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Margin Call

: Summary



Margin Call - Definition


Margin Call is a notification from your broker to top up cash into your margin account so that it is once again at initial margin level.


Margin Call - Introduction



Margin call is definitely the most dreadful term in futures trading. It is the nightmare of all futures traders because what margin call is telling you is that you have lost money, probably a lot of it and is now required to provide even more money. In fact, some futures traders live in fear of margin calls so much that every phone call or email scares them so much they get sleepless nights.

So, what is this margin call all about and why is it so frightening? Is there any way to avoid margin calls?


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What is Margin Call in Futures Trading?


Have you ever bought a futures contract in the morning on a hot tip from a CTA and then by the end of the day your futures broker calls you up demanding that you deposit more money into your account because that position has taken a bad drop?

That is a margin call.

A margin call is a "friendly" call or email notification you receive from your futures broker at the end of a trading day asking you to deposit more money into your account when your margin balance (account balance) drops below the maintenance margin level. If you fail to do so, a part of or all of your position will be forcefully offset by the broker. Yes, its like rubbing salt to your wound when you have already taken a big loss for the day. That's why Margin Calls have always been the nightmare of futures traders. Margin calls tell you that you have not only taken a loss on your position for the day but is now required to deposit even more money just to keep the position alive!

Margin Call


OppiE's Note The concept of Margin in futures trading is different from margin in stocks and margin in options. Options do not have margin calls and stocks prompt margin calls under similiar conditions but there is no specific maintenance margin like in futures trading.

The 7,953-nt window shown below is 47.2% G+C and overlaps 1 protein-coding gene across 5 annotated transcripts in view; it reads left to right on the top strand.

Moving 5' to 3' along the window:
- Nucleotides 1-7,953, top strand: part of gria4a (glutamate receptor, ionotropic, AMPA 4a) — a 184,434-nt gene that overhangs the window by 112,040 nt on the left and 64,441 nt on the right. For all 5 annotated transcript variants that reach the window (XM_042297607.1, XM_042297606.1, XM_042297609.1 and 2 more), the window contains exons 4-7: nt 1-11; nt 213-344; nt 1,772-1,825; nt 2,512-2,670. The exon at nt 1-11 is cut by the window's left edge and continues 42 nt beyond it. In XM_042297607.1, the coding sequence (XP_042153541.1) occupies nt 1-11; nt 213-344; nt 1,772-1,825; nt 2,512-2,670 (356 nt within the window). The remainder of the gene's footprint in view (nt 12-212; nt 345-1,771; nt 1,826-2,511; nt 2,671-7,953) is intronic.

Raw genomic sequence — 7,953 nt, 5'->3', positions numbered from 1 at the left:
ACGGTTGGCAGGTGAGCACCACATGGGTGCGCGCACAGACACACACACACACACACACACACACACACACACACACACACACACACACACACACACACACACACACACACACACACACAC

Purpose of Margin Call


The purpose of margin calls is to lower the risk of default faced by the clearinghouse's having to guarantee the performance of every futures contract in order to ensure a liquid and healthy futures market. If futures traders are allowed to go into deep losses without margin calls, losses might accumulate so much as to become unservicable by the futures trader. Hence a margin call not only protects the exchange but the futures traders as well.

Margin calls also serve to remind futures traders who are too busy to keep a constant tab on their positions that a position is losing money and its probably best to take a look at it now to determine if it is still worth keeping. If it is no longer worth upkeeping, they can simply allow the position to be forcefully offsetted without taking further risks.



When Are Margin Calls Issued?


Margin Calls are issued whenever your margin balance drops below the required "Maintenance Margin" level of the position you are in. This is sometimes also known as "Minimum Margin Level", indicating the minimum amount of cash you need in your account in order to keep the position running.

When a new futures position is created, initial margin is deposited as required. Daily profits will be added to and loses taken from this margin balance during daily settlement. If losses accumulate enough to bring the margin balance below the "Maintenance Margin" requirement, a margin call will be triggered after daily settlement.

Margin calls do not always happen only during the end of a trading day in futures trading during daily settlement. Sometimes, when the price of the underlying asset unexpectedly crashes intraday, the futures trading exchange may assess the risk high enough to justify an "Intraday Margin Call" on the longs to top up to initial margin before the end of the trading day or trading period. Intraday Margin Calls are not common and are done to prevent margin accounts from going down all the way to zero or negative in a single day or within a few hours due to unexpected price crashes.

Margin Call Example:

Assuming you went long 3 contracts of AAPL's Single Stock Futures contract, with maintenance margin stated as $43.58 and initial margin slightly at $54.47.

You would have paid (100 x $54.47) x 3 = $16,341 in initial margin.

Margin Call level = (100 x $43.58) x 3 = $13,074.

This means that when your $16,341 paid as initial margin drops down to below $13,074, you would receive a margin call to top up variation margin. This happens when AAPL drops by $10.89.





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Futures Margin
Maintenance Margin
Variation Margin
Initial Margin
Futures Contracts
Single Stock Futures
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